Glazing

  • Glazing

    Writing Out Recipes

    - by Pete Pinnell

     I’m a “dump cook.” I may start with a recipe, but my natural instinct is to treat it as a starting point for improvisation. I enjoy playing in the kitchen and following any impulse that happens to strike me. Because of this, the quality of my cooking is admittedly uneven. When I happen to get it right, my very supportive

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  • Glazing
    Adjusting Glazes

    Adjusting Glazes

    - by Pete Pinnell

    Adjusting Glazes for Application PART 1 One of the more frustrating aspects of ceramics is glazing. Glazing is a pretty non-intuitive act: what you see is definitely not what you get. Besides that, the very act of glazing is a difficult dance that requires a person to do everything correctly and in the right order to get a perfect glaze

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  • Articles
    GLAZE CHEMISTRY WITHOUT FEAR

    GLAZE CHEMISTRY WITHOUT FEAR

    - by Polly Beach

    Many a pottery student becomes intimidated when faced with the procedure of glaze formulation. Glaze chemistry without fear is what we are going to touch upon in this issue.  Although some potters understand enough basic chemistry to perform complex glaze calculations without difficulty, those of us with non-scientific brains often struggle through the majority of glazing information. Too often, it’s

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  • Articles
    Expexperimenting with line blends

    EXPERIMENTING WITH LINE BLENDS

    - by Polly Beach

    Many potters rely on glaze recipes available to them from pottery periodicals, books, college courses, online resources, friends, or colleagues…leaving little incentive for experimentation. It’s true that formulation of an original, new glaze might seem intimidating at first, but a simple method called “line blending” can yield very rewarding, unique results. A line blend is made by mixing together equal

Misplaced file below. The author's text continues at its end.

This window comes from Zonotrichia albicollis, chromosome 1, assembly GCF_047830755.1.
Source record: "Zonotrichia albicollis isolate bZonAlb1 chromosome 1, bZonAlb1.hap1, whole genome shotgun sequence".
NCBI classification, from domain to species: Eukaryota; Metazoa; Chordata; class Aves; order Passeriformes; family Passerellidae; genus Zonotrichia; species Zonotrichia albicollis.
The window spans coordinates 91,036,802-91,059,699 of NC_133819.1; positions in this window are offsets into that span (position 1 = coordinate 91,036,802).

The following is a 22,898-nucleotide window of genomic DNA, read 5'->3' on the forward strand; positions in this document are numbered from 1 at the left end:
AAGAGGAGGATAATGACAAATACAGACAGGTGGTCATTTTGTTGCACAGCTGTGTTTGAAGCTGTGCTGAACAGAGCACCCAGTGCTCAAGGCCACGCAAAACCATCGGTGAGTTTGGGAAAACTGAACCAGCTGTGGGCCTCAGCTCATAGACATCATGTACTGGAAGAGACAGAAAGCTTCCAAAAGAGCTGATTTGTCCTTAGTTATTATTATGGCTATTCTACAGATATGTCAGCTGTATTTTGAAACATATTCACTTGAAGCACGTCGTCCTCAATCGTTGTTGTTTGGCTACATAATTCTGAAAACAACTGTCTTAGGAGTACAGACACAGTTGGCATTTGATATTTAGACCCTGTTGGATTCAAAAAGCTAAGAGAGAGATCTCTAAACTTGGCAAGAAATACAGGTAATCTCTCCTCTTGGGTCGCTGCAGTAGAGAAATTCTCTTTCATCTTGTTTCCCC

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  • Articles
    EXPERIMENTING WITH COLORANTS

    EXPERIMENTING WITH COLORANTS

    - by Polly Beach

    Modification of a base glaze recipe can be as simple as making changes to a bread recipe in your home kitchen. Much like you might substitute molasses for honey to make your bread appear dark brown rather than light-colored, you can add different colorants to your base glaze to achieve a wide variety of colors. To begin experimenting with glaze

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  • Articles
    COMBINATION GLAZING TECHNIQUES

    COMBINATION GLAZING TECHNIQUES

    - by Polly Beach

    Perhaps one of the most enjoyable things about working with clay is the endless variety of techniques that can be tried and experimented with to yield new and exciting ways to decorate one’s pots. Combination glazing techniques, in which two or more glazes are combined to achieve various effects, can be performed in many different ways to achieve countless possibilities.

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  • Glazing

    Testing for Barium Leaching

    - by Polly Beach

    By Monona Rossol Final segment of a three-part series from the March/April 1996 issue of Clay Times The EPA recognizes the toxicity of various metals by setting standards for them in our drinking water. There are two types of standards: 1) Maximum Contamination Levels (MCLs) which are enforceable; and 2) Drinking Water Health Advisories (HAs). The EPA standard for barium

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  • Glazing

    Common Sense About Barium Leaching

    - by Polly Beach

    By Monona Rossol Part two of a three-part series on barium from the January 1996 issue of Clay Times I’m old enough to remember that the tests for leaching of barium in the ’70s and ’80s were done primarily to settle an argument. Some potters insisted that high fired glazes don’t leach. Since barium was a common toxic flux for

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  • Glazing

    Barium Glazes: How Safe?

    - by Polly Beach

    Barium Glazes: How Safe? By Monona Rossol Part one of a three-part Series on barium from the December 1995 issue of Clay Times Barium glazes do not present an unreasonable hazard to potters as long as they understand barium’s health effects, use local ventilation (a spray booth or other area in which powdered materials can be handled safely), wear protective

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